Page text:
'Why should the people you don't live with have a say in your lives?'

Mon, Nov 5, 2012, 00:00

“Eileen” is 28 and lives in Co Limerick. When The Irish Times first spoke to her last week, she wanted to go on the record with her story of being fostered. She reluctantly changed her mind because her younger sister, who was fostered with her, feared being identified and stigmatised as a result. This is their story.

“There were three of us. My brother was six, I was two and my sister was six months. Our parents were married. They weren’t bad people, but they just couldn’t cope. My mother had a nervous breakdown and my father was drinking. Then he went to England and didn’t come back.


“We were all malnourished. When we got into the social worker’s car to be taken away, there was an orange on the dashboard of the car. My brother ate it, peel and all. That’s how hungry he was.

“My brother went to an aunt. My sister and I went into foster care for three months.

“There was one son in the foster family we went to. When we went there first, we hadn’t been fed for a while.

“They had to put all the food out of our reach because we just ate everything we saw, all the time, and then we puked. We puked so much they had to take the carpets up.

“We were there for three months and then we were sent back to our biological mother; just me and my sister. But she wasn’t ready for us. She wasn’t able to take care of us.

“Mam had been given two boys to foster since we had been gone. But she kept ringing up the social worker, wondering how we were getting on. The social worker said everything was fine, but she kept ringing. We got malnourished again. My biological mother couldn’t cope. I was two, and I weighed 19 pounds. My sister still has scars today on her bottom and the tops of her legs from where she had nappy rashes because her nappy was never changed.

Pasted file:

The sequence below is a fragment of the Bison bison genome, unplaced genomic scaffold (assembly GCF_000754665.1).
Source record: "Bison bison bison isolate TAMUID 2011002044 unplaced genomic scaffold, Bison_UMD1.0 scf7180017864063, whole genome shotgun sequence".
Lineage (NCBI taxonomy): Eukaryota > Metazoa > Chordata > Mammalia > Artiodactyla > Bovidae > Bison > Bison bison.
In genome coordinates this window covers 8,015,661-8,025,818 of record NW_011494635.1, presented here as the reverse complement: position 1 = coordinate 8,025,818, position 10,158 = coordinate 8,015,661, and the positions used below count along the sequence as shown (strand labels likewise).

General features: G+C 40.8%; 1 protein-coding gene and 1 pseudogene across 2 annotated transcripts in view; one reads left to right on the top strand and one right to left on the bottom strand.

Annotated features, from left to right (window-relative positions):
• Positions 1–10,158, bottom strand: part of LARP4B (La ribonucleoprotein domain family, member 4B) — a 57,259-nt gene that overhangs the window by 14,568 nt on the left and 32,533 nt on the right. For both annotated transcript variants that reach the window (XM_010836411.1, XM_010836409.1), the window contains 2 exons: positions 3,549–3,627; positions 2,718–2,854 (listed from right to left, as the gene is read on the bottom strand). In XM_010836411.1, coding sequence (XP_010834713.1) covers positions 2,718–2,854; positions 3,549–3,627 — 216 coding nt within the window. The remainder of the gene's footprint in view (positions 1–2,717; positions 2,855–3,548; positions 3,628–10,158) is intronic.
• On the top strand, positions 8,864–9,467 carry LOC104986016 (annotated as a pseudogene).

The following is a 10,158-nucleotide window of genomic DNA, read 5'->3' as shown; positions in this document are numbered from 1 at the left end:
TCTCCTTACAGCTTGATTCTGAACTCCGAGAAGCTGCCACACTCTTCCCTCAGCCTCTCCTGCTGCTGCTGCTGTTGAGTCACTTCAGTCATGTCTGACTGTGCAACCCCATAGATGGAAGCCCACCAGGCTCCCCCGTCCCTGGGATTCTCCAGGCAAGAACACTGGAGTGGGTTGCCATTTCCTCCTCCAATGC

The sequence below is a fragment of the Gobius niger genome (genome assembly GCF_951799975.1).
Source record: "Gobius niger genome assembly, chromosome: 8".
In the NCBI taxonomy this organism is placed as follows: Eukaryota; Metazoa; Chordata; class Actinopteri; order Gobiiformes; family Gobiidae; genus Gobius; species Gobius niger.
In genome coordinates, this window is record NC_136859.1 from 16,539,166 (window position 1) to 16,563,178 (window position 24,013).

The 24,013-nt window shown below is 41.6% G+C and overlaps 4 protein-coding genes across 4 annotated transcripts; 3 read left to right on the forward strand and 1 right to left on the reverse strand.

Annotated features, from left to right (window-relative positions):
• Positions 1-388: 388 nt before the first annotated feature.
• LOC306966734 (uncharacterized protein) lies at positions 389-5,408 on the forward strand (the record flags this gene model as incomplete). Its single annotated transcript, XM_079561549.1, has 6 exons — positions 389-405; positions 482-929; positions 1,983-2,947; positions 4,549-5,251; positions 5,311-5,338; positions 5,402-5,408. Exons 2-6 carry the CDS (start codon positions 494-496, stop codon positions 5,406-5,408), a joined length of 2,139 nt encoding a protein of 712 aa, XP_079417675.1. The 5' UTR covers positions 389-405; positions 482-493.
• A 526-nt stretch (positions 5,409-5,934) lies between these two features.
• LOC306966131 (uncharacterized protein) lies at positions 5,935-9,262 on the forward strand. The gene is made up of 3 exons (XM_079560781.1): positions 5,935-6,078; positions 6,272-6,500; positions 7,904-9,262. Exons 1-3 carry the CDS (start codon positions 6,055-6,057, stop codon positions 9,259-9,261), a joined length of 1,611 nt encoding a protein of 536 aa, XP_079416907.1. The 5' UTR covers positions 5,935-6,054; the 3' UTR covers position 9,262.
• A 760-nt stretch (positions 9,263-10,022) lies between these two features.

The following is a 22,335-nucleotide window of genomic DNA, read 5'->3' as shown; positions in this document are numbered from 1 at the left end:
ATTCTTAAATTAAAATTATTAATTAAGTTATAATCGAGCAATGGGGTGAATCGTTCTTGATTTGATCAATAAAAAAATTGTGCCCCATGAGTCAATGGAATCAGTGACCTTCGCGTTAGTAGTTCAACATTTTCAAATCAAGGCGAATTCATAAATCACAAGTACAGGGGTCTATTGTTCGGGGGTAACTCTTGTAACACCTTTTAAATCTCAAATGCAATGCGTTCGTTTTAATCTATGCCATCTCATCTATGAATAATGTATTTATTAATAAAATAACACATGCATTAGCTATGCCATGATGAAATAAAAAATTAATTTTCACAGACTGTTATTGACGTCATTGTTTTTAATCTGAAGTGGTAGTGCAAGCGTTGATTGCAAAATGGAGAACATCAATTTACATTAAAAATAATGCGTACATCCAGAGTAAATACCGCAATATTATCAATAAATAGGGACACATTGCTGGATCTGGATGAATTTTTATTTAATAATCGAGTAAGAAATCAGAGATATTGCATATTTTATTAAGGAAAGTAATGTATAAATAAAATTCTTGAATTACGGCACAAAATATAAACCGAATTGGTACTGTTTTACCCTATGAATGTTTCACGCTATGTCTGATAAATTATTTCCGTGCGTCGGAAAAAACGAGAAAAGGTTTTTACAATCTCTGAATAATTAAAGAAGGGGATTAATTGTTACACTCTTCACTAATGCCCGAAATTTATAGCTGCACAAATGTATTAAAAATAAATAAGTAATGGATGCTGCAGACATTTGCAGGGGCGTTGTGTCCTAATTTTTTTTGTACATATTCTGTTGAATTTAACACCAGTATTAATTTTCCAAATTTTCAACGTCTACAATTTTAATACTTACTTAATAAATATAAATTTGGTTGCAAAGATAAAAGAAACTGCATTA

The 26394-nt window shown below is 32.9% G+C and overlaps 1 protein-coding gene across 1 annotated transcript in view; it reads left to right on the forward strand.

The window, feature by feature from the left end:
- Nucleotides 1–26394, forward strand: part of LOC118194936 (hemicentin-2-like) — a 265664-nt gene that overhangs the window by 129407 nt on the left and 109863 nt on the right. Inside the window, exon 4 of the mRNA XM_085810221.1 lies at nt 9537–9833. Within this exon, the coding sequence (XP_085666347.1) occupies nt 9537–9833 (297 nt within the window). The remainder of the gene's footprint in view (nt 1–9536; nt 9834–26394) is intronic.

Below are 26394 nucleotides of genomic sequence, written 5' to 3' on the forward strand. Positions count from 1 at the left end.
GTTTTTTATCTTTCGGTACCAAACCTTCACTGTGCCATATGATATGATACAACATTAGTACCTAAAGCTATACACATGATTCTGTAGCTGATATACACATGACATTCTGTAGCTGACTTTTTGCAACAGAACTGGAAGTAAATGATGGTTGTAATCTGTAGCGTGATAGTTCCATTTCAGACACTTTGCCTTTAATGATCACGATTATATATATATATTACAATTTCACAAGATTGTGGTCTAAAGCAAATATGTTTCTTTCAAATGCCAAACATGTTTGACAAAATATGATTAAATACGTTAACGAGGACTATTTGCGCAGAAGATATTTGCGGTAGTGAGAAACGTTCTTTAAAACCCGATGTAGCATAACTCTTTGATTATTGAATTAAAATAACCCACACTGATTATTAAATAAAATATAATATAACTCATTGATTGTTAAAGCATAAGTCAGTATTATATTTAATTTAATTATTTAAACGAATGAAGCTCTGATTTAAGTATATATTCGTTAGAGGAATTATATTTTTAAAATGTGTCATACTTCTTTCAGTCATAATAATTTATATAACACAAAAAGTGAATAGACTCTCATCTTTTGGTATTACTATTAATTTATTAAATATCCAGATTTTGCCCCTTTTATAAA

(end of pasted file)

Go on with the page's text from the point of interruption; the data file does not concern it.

“We went back to Mam, and we stayed there. My brother was brought up by our aunt. We had to go for access visits every month to see our biological mother, and we would scream all the time. My sister wouldn’t talk for two days after the visits. And we still had to go every month. We hated it.

“In all, Mam and Dad fostered five children and then adopted them. We were adopted just before our 18th birthdays. It took so long because our parents were married. I kept my biological name until I was nine and then I changed it to our foster family name, mostly because of the stigma. I did not want people to know I was fostered. When you’re a teenager, it’s worse, because you’re so self-conscious.

“I will be voting Yes in the referendum. Why should children not have a say in what happens to them? At 12 or 13 these days, people are definitely old enough to decide. I was 14 when I knew I wanted to be adopted. Why should the people you don’t live with have a say in your lives?

“The rights of the children have to be considered. I have listened to what the No campaigners have to say.

“They keep talking about the rights of the parents. But they have to put the rights of the children first. The parents are not the ones that are being moved from house to house, and from pillar to post.”